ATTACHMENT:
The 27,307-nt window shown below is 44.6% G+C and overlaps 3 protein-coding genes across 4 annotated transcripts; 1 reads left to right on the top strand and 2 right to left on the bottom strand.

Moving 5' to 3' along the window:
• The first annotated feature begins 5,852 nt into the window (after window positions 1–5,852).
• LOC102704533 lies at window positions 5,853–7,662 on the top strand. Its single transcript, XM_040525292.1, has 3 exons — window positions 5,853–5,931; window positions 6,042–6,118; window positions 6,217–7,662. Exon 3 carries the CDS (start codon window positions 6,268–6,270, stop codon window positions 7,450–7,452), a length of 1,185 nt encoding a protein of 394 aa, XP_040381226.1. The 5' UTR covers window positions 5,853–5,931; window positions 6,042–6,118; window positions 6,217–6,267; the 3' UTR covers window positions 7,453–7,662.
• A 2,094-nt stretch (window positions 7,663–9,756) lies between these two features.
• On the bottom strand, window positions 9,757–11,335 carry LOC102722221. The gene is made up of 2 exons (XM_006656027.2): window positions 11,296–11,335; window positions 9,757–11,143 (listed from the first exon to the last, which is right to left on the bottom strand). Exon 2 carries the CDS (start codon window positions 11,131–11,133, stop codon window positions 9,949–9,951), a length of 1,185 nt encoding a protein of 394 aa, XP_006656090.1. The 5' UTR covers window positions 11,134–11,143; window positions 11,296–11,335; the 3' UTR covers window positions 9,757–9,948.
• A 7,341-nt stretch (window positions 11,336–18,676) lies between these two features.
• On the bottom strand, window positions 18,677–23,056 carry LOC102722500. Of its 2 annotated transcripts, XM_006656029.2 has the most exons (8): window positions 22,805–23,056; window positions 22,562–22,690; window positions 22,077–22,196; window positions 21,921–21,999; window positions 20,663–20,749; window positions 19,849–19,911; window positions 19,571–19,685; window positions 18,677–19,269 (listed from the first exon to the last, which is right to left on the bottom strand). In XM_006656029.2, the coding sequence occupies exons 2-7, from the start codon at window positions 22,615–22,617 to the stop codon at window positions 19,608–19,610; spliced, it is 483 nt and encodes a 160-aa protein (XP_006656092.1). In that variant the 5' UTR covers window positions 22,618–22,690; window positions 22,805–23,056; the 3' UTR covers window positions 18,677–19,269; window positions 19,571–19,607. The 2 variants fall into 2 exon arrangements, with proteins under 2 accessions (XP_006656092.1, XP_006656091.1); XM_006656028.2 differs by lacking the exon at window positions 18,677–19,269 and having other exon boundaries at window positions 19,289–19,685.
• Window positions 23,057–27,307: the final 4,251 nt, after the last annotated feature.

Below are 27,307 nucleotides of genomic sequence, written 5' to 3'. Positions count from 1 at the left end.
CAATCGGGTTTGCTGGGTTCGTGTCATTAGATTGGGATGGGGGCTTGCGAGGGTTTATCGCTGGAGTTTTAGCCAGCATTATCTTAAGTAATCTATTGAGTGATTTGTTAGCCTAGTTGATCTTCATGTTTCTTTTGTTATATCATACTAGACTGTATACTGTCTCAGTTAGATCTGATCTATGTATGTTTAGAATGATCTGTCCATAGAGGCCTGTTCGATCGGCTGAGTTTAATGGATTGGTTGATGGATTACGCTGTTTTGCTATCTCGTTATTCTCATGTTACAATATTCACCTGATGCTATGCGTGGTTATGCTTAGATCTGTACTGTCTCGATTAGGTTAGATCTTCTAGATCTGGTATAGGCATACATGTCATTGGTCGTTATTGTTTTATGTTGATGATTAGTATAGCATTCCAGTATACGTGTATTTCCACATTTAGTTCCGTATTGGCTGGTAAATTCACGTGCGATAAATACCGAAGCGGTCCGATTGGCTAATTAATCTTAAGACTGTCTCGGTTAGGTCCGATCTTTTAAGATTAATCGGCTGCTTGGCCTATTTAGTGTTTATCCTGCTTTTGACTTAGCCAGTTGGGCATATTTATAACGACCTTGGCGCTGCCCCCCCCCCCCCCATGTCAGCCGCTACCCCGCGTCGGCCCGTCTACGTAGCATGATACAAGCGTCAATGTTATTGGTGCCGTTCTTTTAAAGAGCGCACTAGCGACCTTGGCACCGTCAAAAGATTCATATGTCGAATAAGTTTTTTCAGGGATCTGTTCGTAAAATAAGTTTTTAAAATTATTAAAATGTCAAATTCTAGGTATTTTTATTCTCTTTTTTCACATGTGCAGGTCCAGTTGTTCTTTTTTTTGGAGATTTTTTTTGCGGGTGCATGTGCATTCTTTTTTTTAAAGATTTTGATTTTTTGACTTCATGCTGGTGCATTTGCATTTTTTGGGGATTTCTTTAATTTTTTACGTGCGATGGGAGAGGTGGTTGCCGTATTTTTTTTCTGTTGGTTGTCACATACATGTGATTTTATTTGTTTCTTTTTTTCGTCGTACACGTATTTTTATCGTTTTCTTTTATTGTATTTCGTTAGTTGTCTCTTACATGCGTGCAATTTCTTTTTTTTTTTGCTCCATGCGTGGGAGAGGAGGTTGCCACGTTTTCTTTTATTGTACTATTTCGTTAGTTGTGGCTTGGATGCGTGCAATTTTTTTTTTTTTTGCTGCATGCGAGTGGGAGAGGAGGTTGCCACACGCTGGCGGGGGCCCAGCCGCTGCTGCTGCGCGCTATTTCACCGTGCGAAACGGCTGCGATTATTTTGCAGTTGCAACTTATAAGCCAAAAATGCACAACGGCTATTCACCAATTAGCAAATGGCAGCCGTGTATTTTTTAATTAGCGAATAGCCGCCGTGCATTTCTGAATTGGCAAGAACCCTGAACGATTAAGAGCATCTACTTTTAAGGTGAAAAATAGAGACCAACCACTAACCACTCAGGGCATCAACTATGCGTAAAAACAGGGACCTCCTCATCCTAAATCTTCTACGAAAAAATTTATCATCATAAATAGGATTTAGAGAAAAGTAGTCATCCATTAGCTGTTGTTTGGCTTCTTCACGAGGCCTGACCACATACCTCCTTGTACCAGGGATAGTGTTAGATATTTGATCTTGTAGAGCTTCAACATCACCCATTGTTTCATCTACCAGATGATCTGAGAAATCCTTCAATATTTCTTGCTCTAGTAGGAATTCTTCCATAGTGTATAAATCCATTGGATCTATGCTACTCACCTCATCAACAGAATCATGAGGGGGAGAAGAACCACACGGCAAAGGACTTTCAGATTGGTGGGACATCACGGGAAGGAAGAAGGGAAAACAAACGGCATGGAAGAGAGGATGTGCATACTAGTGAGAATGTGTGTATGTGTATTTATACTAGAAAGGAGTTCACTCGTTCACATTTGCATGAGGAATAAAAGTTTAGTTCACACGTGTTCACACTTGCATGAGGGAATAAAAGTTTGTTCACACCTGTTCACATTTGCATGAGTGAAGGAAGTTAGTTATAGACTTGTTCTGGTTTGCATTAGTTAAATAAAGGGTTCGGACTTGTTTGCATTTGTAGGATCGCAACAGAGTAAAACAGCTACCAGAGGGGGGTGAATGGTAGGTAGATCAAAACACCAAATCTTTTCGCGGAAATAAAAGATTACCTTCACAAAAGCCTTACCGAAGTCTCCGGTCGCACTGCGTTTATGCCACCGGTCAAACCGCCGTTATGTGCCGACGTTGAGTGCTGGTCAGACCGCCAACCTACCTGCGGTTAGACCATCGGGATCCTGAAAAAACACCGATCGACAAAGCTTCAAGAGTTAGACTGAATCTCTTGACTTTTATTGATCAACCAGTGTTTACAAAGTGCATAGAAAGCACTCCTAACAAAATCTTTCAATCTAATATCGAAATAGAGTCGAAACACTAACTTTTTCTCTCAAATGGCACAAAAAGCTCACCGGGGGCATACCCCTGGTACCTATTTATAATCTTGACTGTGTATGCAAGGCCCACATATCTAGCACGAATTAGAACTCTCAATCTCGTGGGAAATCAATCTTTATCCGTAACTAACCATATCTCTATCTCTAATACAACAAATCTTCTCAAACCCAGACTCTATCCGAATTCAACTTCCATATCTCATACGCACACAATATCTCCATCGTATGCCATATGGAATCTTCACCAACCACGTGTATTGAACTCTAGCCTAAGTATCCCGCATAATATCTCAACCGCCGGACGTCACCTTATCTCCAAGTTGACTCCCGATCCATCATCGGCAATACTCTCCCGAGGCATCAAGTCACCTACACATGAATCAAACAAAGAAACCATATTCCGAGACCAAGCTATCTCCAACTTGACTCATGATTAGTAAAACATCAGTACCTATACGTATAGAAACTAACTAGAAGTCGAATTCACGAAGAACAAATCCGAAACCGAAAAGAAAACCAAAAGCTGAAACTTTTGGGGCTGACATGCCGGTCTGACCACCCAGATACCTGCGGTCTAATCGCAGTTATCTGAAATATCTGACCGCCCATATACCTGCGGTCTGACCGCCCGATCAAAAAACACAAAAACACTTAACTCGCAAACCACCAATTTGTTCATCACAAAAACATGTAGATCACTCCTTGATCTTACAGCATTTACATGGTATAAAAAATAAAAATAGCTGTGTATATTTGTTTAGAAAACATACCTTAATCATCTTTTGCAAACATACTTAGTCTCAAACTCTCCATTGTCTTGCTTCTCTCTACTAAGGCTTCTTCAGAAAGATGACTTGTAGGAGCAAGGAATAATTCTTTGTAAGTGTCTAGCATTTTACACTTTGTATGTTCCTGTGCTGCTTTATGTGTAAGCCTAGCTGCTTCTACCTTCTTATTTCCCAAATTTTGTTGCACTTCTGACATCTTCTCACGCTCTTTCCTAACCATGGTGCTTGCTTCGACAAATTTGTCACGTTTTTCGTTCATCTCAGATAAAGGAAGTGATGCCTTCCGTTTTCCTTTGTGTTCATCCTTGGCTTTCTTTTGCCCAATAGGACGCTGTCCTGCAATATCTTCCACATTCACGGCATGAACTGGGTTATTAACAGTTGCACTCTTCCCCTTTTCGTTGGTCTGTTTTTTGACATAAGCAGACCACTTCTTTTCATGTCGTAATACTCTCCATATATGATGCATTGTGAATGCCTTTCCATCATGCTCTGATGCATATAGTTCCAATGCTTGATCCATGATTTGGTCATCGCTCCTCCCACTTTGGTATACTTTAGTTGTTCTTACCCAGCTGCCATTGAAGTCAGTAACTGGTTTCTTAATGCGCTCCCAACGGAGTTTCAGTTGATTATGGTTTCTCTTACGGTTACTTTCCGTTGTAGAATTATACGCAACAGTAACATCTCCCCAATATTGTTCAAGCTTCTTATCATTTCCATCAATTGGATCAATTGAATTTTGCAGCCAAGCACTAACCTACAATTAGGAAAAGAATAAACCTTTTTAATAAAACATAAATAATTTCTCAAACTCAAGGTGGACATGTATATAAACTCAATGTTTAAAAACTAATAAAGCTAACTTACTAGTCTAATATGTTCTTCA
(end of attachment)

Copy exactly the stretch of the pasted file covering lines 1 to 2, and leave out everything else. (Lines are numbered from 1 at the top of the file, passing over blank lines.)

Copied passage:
The 27,307-nt window shown below is 44.6% G+C and overlaps 3 protein-coding genes across 4 annotated transcripts; 1 reads left to right on the top strand and 2 right to left on the bottom strand.

Moving 5' to 3' along the window: